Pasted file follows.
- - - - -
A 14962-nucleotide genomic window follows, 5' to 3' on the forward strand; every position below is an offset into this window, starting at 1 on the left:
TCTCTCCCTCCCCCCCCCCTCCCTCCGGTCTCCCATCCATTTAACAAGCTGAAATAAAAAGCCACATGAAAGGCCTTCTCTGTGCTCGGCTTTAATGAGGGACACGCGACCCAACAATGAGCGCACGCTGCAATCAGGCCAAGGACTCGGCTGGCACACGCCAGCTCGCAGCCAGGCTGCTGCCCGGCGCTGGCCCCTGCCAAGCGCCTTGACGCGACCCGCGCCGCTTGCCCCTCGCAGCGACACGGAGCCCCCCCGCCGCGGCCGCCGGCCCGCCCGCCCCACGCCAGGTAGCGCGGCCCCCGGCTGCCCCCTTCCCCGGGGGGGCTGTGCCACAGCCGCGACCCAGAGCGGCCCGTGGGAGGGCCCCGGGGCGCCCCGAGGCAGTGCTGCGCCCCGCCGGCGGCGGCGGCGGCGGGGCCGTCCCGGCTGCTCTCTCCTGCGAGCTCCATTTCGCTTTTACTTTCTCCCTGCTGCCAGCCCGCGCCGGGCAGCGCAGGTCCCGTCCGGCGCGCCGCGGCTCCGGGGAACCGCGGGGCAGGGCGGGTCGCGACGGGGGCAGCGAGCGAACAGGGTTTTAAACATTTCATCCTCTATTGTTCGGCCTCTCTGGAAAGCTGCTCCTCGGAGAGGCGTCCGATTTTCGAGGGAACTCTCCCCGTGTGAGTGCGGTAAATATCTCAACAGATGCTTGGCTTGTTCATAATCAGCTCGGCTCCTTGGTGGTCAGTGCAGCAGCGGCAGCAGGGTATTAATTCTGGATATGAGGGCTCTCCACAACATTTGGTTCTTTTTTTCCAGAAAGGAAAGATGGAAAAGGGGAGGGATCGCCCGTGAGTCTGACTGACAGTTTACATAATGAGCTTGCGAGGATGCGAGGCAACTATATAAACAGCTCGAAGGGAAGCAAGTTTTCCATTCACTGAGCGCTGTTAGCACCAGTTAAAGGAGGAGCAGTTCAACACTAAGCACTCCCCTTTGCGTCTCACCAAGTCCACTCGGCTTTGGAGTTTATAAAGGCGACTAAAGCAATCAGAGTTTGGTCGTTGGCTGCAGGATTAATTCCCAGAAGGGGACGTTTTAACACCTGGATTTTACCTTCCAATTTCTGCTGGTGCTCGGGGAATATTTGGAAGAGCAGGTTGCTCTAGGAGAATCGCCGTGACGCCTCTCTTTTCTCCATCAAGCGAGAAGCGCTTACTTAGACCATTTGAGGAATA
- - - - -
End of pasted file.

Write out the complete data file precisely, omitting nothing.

A 14962-nucleotide genomic window follows, 5' to 3' on the forward strand; every position below is an offset into this window, starting at 1 on the left:
TCTCTCCCTCCCCCCCCCCTCCCTCCGGTCTCCCATCCATTTAACAAGCTGAAATAAAAAGCCACATGAAAGGCCTTCTCTGTGCTCGGCTTTAATGAGGGACACGCGACCCAACAATGAGCGCACGCTGCAATCAGGCCAAGGACTCGGCTGGCACACGCCAGCTCGCAGCCAGGCTGCTGCCCGGCGCTGGCCCCTGCCAAGCGCCTTGACGCGACCCGCGCCGCTTGCCCCTCGCAGCGACACGGAGCCCCCCCGCCGCGGCCGCCGGCCCGCCCGCCCCACGCCAGGTAGCGCGGCCCCCGGCTGCCCCCTTCCCCGGGGGGGCTGTGCCACAGCCGCGACCCAGAGCGGCCCGTGGGAGGGCCCCGGGGCGCCCCGAGGCAGTGCTGCGCCCCGCCGGCGGCGGCGGCGGCGGGGCCGTCCCGGCTGCTCTCTCCTGCGAGCTCCATTTCGCTTTTACTTTCTCCCTGCTGCCAGCCCGCGCCGGGCAGCGCAGGTCCCGTCCGGCGCGCCGCGGCTCCGGGGAACCGCGGGGCAGGGCGGGTCGCGACGGGGGCAGCGAGCGAACAGGGTTTTAAACATTTCATCCTCTATTGTTCGGCCTCTCTGGAAAGCTGCTCCTCGGAGAGGCGTCCGATTTTCGAGGGAACTCTCCCCGTGTGAGTGCGGTAAATATCTCAACAGATGCTTGGCTTGTTCATAATCAGCTCGGCTCCTTGGTGGTCAGTGCAGCAGCGGCAGCAGGGTATTAATTCTGGATATGAGGGCTCTCCACAACATTTGGTTCTTTTTTTCCAGAAAGGAAAGATGGAAAAGGGGAGGGATCGCCCGTGAGTCTGACTGACAGTTTACATAATGAGCTTGCGAGGATGCGAGGCAACTATATAAACAGCTCGAAGGGAAGCAAGTTTTCCATTCACTGAGCGCTGTTAGCACCAGTTAAAGGAGGAGCAGTTCAACACTAAGCACTCCCCTTTGCGTCTCACCAAGTCCACTCGGCTTTGGAGTTTATAAAGGCGACTAAAGCAATCAGAGTTTGGTCGTTGGCTGCAGGATTAATTCCCAGAAGGGGACGTTTTAACACCTGGATTTTACCTTCCAATTTCTGCTGGTGCTCGGGGAATATTTGGAAGAGCAGGTTGCTCTAGGAGAATCGCCGTGACGCCTCTCTTTTCTCCATCAAGCGAGAAGCGCTTACTTAGACCATTTGAGGAATA